Native American & Scandinavian Heritage Converge in Minnesota
A visit to Minnesota likely begins in the Twin Cities, where you’ll discover a striking balance between Minneapolis’ big-city cool and St. Paul’s historic streets, as well as under-the-radar restaurants, a buzzy music scene, and design stores that have put the area on hipsters’ radar.
Lakes have always been essential to this area. The Dakota word for water, “minne,” turns up in names like Minnesota, which translates to “sky-blue waters,” and Minneapolis, which adds the Greek word for city, “polis.” For locals, lake life is part of what make Minnesota such a beautiful place to live, from kayaking in the Chain of Lakes with the Minneapolis skyline in the backdrop to driving along the stunning, 88-mile stretch of the Lake Country Scenic Byway, about 3.5 hours north of the city.
Lake getaways are so woven into local culture that there’s even a museum devoted to the tradition. In Alexandria, about two hours northwest of Minneapolis, the Legacy of the Lakes Museum features antique and classic boats, musical performances, and exhibits about the area’s grand railways. In fact, throughout the state, you’ll discover interesting pockets of maritime history, like the Two Harbors Light Station on the shores of Lake Superior, the oldest lighthouse in Minnesota.
Discover Scandinavian Chic
Alexandria is also home to Big Ole, a 28-foot Viking statue constructed in 1965 for the New York World’s Fair. While locals love this kitschy symbol of Scandinavian pride, artisan and boutique owners have taken inspiration from a fresh wave of Scandinavian chic. In Minneapolis, visit the American Swedish Institute, housed in a 1908 landmark mansion, to study up on Nordic culture, then have brunch at the museum’s Fika Café.
Get a sense of the state’s Scandinavian heritage at the Gammelgården Museum (which means “old farm” in Swedish) in the small city of Scandia, about 45 minutes north of Minneapolis. The seasonal, open-air museum features five historic log buildings and artifacts. And for genuine Scandinavian gifts, head to the quaint Uffda Shop, located an hour southeast of Minneapolis in the Mississippi River town of Red Wing (also home to the famous footwear factory).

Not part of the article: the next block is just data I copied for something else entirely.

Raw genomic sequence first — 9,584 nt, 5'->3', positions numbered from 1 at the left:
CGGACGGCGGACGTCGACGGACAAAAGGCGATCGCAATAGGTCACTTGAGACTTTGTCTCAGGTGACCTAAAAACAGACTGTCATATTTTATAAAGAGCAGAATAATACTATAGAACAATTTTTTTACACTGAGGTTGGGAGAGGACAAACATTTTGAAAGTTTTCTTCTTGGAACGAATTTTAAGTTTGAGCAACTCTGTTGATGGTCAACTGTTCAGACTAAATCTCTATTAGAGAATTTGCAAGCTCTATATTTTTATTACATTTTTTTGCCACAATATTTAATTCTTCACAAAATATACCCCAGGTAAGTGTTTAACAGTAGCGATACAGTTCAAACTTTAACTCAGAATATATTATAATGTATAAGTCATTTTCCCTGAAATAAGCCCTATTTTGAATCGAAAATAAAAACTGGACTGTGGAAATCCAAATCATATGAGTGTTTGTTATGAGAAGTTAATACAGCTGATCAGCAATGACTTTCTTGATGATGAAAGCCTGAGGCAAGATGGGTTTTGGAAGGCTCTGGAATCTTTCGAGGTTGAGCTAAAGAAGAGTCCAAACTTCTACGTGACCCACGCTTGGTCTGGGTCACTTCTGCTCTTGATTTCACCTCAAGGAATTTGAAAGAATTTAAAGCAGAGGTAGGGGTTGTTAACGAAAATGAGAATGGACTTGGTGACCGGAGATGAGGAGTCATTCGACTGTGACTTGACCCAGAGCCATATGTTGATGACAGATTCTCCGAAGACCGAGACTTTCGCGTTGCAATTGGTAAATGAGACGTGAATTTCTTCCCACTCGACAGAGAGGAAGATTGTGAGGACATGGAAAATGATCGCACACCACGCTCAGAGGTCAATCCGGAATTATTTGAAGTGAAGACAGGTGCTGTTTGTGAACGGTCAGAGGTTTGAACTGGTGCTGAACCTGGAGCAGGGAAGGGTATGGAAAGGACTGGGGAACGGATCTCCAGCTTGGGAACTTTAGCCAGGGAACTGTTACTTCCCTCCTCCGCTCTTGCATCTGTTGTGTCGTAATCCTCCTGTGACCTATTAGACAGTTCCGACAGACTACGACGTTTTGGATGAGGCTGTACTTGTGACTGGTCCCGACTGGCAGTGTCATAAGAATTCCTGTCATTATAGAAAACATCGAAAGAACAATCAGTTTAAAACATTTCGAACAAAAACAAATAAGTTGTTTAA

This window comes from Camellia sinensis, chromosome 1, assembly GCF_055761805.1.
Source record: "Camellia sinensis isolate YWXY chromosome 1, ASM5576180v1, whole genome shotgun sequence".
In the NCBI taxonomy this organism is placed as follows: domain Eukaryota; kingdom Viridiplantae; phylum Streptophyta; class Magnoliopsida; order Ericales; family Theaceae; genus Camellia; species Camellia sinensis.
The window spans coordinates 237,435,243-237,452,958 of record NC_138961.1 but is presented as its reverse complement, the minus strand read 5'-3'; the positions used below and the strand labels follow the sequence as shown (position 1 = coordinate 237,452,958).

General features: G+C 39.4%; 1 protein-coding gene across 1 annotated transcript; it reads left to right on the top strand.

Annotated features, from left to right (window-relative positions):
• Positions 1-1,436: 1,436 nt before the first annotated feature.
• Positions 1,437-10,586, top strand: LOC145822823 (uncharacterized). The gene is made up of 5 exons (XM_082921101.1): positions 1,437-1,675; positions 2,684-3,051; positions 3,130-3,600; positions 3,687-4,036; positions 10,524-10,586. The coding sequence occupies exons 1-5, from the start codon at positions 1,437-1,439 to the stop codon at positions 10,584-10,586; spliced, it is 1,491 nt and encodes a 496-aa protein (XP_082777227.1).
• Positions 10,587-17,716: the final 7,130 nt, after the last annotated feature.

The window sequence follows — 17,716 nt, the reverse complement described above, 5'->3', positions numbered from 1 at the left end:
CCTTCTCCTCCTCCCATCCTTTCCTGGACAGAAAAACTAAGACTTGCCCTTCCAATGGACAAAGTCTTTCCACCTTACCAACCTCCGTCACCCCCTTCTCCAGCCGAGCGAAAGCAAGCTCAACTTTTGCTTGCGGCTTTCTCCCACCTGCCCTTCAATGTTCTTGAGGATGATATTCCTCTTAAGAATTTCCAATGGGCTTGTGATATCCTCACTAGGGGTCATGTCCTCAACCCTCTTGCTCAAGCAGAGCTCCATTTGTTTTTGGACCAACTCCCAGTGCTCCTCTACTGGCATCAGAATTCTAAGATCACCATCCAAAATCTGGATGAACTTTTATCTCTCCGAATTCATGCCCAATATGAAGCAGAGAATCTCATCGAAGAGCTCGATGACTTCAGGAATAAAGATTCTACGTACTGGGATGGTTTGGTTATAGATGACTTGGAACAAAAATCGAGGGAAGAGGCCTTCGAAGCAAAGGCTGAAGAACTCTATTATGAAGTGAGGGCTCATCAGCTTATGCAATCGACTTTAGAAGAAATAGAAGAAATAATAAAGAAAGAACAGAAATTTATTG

Attend a Powwow
Around the state, there’s also been a movement to preserve Native American languages, such as Ojibwa, through bilingual signs, which have become more commonplace on roadways. At the convention center in Bemidji, for example (a gateway to the Red Lake, White Earth and Leech Lake reservations), the doors read “welcome” and “boozhoo.” In fact, more than 250 local businesses and organizations have installed bilingual signs, which point to hope for the survival of these once endangered languages.
Dance is another form of expression being preserved. In Minnesota, there are seven Anishinaabe reservations and four Dakota communities. Here, powwows or wacipi, which translates to “they dance” in the Dakota language, are a time for reunions and traditional music, dance, and clothing. These lively events, which take place largely in summer, are open to the public and offer travelers a chance to engage authentic local culture. Feel the beat of the drum, hear Native American songs, and watch dancers perform steps that have been passed down through generations.
Explore Pipestone & Grand Portage
On the southwestern border with South Dakota, about five hours from Minneapolis, Pipestone National Monument offers a glimpse into Native American history. The area has been a sacred site for more than 1,000 years, and for centuries, the pipestone mined at these quarries was a precious trade item throughout the Tribal Nations. Pipes made of the hard, red clay are believed to carry prayers to the Great Spirit. Today, Native Americans still own the land and operate the monument and its gift shop.
To tour the park, walk the 3/4-mile Circle Trail, which winds through tallgrass prairies and woodlands. The easy hike takes about 45 minutes and includes stops at the pipestone quarries, historical markers, the Old Stone Face (a natural rock formation that has facial features) and Winnewissa Falls.
At the opposite corner of the state, bordering Canada, Grand Portage National Monument is a living history site that tells the story of the Grand Portage Ojibwe and the North West Company fur trade through interactive exhibits, ranger-led programs and demonstrations. Plan your trip around the annual Rendezvous Days and Pow Wow that takes place every August and be transported to the late 1700s.
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